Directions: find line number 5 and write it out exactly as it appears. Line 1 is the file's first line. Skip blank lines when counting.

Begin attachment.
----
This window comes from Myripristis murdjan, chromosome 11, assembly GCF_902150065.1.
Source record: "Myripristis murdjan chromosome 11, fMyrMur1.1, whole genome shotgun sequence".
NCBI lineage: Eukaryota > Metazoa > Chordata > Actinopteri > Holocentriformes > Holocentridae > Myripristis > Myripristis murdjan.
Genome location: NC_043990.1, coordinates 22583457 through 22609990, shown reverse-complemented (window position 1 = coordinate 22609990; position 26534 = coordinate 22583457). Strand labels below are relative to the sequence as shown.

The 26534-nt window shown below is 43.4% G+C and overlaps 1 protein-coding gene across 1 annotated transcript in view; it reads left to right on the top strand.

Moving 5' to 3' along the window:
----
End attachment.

The 26534-nt window shown below is 43.4% G+C and overlaps 1 protein-coding gene across 1 annotated transcript in view; it reads left to right on the top strand.